James Wolff writes a different kind of spy novel, and his new one, The Man in the Corduroy Suit, is no exception. Wolff’s British intelligence agents are renegades. Jonas Worth, whose antics were the subject of the first book in the series, Beside the Syrian Sea, and agent-runner August Drummond from How to Betray Your Country, the second, both found themselves at odds with their bureaucracies. Wolff’s storytelling skills are such that you adopt these oddball characters and want them to succeed, despite the parallel imperative for the system to function. There’s no formula evident in Wolff’s stories; each is a plunge into the unknown.
The protagonist of this story, Leonard Flood, has acquired a reputation: blunt and prickly. If he comes up short on social skills, he’s also a relentless questioner, who through sheer persistence can pry information out of an interviewee. Or an unwilling colleague. In other words, he can be a pain in the neck. Wolff draws Leonard’s—and his other characters’—personalities with an artist’s eye for the telling detail, including the corduroy suit Leonard favors, irrespective of weather.
Reading about Wolff’s bureaucratic misfits, you may be reminded of Mick Herron’s Slough House series. The difference is that, flawed though Herron’s characters are, they do form something of a team. And they can hold it together to resolve a problem. Wolff’s characters skate out onto the thin ice mostly alone, and the problems to be solved are, if not wholly of their own making, specific to them. Like Herron, Wolff has a finely-honed ability to skewer the absurdities of bureaucratic life and the foibles of his oh-so-human characters.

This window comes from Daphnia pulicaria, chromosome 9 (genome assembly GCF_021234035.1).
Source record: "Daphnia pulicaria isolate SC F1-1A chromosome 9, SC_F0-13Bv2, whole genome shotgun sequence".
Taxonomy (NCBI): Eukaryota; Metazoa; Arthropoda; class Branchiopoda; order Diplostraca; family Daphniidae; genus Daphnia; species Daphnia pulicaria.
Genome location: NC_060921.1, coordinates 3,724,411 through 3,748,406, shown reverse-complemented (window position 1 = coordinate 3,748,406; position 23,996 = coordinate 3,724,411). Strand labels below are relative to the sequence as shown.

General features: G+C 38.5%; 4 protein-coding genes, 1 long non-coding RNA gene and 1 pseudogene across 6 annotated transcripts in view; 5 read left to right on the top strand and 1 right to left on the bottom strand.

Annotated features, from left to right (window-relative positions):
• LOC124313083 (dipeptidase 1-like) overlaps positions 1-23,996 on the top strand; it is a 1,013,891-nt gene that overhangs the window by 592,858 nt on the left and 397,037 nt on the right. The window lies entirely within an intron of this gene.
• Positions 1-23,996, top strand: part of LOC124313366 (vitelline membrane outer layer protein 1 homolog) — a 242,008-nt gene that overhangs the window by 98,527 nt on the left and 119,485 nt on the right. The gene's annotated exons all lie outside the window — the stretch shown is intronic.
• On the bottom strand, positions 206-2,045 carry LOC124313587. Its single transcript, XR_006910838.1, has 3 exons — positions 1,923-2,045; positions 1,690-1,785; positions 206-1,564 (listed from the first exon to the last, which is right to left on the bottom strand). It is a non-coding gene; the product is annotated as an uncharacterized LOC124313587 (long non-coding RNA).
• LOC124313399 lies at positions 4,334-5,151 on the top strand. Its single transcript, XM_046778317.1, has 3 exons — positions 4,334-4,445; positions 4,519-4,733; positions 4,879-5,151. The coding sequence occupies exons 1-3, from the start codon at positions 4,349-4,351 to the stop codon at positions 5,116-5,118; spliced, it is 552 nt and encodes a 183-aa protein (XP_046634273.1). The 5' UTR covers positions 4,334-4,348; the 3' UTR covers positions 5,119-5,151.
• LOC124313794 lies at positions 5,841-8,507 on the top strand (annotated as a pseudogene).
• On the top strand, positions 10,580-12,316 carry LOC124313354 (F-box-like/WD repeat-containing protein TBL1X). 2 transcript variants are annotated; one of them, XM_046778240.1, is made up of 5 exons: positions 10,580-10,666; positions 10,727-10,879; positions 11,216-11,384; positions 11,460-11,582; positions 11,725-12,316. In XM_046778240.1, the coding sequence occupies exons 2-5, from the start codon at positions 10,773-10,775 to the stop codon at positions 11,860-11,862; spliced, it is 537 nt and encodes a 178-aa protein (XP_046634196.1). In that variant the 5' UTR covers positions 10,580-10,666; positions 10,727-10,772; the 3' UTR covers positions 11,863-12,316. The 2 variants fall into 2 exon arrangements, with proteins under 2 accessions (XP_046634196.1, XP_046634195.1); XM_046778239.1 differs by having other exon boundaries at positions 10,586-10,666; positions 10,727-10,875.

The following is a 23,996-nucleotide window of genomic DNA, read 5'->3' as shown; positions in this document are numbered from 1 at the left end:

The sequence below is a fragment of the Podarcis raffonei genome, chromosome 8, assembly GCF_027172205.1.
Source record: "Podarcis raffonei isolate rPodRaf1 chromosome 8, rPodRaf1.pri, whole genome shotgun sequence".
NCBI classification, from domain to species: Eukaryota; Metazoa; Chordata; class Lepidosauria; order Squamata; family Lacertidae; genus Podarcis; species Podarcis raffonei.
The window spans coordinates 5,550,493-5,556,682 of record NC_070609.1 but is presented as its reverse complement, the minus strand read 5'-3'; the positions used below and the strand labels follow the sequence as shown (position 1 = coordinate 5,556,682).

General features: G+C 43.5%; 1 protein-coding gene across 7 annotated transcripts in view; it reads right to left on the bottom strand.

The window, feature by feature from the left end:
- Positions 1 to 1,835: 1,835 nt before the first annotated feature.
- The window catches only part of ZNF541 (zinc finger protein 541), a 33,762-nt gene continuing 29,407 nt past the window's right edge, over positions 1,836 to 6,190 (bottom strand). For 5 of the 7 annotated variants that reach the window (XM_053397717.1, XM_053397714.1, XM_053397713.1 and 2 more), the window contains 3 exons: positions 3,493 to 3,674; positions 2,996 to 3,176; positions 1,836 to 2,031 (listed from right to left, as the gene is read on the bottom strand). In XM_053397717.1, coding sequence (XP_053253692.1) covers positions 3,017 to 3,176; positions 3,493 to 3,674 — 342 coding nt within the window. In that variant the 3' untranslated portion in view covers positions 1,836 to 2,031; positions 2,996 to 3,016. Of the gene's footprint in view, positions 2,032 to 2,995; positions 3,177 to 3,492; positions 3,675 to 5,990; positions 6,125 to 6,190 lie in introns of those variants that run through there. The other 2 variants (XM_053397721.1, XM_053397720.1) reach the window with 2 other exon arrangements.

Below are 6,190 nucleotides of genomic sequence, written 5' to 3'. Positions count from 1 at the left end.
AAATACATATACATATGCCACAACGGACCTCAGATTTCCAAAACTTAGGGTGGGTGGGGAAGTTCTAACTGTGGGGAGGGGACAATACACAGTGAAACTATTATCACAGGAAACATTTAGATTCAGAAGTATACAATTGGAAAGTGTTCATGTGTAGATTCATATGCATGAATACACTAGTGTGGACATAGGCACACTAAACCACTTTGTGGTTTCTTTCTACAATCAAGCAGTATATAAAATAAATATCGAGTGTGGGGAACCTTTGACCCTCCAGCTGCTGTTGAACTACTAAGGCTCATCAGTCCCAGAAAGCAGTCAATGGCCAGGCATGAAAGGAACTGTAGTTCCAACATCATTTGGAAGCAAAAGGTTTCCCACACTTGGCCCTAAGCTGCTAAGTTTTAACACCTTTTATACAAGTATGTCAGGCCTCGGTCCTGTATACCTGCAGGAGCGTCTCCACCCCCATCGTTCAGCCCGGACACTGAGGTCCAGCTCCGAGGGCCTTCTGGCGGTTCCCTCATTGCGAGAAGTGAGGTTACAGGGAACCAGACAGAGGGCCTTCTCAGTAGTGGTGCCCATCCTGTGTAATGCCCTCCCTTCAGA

The head of an MI5 unit called Gatekeeping, which covertly investigates the agency’s own personnel, asks Flood to look into the activities of a retired officer, Willa Karlsson, who has been struck down by a mysterious illness. Alarmingly, she seems to have been the victim of some hard-to-detect Russian poison. Karlsson for many years worked in New Recruit Vetting. She is, in fact, the very person who vetted Flood. As the boss is quick to point out, she also vetted intelligence analyst Jonas Worth and agent-runner August Drummond from books one and two. Their wandering off the straight-and-narrow still stings. Worse, how many other dodgy personnel did Karlsson approve? Was she on a deliberate campaign to undermine the agency? To introduce people whose personal weaknesses would make them vulnerable? In short, how many bad apples are in the MI5 barrel?
Flood doesn’t have much time to figure it out, either. Once he thinks he has, the atmosphere of the story darkens, and you can’t be sure whom he should trust or what he can risk taking for granted. When so recently in real life, a young American man let loose into the world a large cache of international intelligence, this book can make you think hard about whether you ever do or can know enough about the people called upon to protect a nation’s closest secrets.
While I won’t go into specifics about the ending, it’s one of those satisfyingly unexpected but well laid out scenarios, much like one the late John le Carré might devise. I thoroughly enjoyed this cerebral book—the quirky personalities, the clever plot, the sly tone. Although even Leonard doesn’t figure out Willa Karlsson’s motive, I suspect you will.
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